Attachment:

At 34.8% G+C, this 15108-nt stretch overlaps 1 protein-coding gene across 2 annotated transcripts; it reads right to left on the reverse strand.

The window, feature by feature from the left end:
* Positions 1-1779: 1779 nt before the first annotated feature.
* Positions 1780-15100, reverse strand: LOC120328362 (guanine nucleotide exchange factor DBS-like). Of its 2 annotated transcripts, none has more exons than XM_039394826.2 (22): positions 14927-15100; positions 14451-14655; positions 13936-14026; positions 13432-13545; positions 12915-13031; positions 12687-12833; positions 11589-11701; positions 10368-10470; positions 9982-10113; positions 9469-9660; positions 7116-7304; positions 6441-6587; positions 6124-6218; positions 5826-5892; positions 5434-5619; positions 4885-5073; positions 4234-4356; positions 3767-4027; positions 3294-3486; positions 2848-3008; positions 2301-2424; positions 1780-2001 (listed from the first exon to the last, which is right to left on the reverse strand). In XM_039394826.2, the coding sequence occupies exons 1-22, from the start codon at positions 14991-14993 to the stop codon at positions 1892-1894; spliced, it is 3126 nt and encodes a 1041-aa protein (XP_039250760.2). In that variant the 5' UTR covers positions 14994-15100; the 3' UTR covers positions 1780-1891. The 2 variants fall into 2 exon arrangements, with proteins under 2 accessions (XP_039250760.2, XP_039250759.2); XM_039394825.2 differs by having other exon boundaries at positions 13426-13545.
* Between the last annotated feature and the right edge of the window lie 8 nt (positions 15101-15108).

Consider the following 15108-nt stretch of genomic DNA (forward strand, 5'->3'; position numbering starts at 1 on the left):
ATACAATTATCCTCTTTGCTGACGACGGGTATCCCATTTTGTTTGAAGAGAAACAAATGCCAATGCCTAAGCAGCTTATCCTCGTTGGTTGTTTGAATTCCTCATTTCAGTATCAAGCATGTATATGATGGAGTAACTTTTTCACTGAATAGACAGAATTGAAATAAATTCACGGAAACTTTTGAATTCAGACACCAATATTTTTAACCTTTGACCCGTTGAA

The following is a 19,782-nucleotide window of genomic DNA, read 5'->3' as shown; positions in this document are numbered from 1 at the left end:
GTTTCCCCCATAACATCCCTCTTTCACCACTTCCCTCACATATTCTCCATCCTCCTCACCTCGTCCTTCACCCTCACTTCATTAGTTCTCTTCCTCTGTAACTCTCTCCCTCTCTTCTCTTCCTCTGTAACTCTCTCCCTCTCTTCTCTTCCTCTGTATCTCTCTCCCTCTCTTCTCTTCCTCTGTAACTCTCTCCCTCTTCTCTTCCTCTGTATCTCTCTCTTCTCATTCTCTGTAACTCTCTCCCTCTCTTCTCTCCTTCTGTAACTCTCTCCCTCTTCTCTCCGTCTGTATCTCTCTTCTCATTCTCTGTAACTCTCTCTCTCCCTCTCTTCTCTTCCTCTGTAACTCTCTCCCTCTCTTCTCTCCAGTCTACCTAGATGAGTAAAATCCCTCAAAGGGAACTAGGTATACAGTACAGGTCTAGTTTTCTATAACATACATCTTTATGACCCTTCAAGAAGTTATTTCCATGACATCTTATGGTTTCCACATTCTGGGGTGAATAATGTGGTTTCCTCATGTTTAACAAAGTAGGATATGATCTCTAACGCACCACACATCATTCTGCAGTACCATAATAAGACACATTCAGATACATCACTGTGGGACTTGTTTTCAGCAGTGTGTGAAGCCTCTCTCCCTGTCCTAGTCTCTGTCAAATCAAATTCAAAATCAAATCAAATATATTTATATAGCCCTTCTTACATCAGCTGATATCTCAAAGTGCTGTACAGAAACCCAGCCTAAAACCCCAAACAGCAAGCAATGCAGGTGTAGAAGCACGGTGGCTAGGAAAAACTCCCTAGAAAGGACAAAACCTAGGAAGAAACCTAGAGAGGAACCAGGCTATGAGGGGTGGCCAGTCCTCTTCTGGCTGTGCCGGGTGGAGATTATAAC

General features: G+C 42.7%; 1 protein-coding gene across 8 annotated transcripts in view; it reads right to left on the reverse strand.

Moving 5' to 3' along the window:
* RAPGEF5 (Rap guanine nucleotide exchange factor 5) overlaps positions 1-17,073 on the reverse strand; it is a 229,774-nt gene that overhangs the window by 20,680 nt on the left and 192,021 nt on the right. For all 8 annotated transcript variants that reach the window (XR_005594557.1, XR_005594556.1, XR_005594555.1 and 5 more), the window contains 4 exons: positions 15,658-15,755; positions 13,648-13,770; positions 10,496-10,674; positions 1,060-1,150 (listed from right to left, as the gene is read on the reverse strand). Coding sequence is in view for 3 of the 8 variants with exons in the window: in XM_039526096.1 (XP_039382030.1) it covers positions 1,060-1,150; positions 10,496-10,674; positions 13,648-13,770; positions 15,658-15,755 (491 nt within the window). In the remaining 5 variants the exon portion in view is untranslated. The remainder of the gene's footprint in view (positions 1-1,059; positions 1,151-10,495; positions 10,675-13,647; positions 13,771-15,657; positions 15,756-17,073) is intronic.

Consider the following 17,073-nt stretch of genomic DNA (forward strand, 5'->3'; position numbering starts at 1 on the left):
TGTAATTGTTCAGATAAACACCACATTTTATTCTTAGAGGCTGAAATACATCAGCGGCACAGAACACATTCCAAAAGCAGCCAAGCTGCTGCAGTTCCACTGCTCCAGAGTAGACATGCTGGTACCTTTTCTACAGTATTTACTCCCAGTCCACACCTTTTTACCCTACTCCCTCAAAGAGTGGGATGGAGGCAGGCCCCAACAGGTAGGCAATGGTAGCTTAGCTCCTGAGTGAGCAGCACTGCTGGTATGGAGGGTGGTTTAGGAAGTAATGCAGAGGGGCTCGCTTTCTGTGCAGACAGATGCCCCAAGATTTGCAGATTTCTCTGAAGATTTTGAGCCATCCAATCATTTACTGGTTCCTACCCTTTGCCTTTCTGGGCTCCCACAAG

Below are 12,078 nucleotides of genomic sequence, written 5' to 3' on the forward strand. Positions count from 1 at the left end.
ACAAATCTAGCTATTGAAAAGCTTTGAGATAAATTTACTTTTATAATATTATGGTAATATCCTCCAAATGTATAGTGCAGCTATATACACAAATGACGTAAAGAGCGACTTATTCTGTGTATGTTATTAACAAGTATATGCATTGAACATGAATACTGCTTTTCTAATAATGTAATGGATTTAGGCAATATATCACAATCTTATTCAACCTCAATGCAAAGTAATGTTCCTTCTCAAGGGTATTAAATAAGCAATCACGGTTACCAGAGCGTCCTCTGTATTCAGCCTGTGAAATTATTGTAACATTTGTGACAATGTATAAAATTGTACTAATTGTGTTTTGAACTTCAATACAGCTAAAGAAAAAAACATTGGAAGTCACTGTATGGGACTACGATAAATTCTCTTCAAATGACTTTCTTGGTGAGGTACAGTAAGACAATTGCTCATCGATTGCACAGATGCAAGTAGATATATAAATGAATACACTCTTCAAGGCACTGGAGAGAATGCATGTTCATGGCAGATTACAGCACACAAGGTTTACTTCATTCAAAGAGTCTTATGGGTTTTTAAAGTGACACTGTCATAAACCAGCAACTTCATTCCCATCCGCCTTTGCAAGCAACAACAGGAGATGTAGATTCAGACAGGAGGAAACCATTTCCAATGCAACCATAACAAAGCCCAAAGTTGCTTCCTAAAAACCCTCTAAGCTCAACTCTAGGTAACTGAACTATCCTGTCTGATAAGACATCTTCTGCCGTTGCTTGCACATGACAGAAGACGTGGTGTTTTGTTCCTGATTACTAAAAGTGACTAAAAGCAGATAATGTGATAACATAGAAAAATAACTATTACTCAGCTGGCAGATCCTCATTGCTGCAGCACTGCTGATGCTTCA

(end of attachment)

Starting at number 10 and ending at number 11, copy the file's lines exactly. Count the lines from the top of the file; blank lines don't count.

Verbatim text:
General features: G+C 42.7%; 1 protein-coding gene across 8 annotated transcripts in view; it reads right to left on the reverse strand.

Moving 5' to 3' along the window: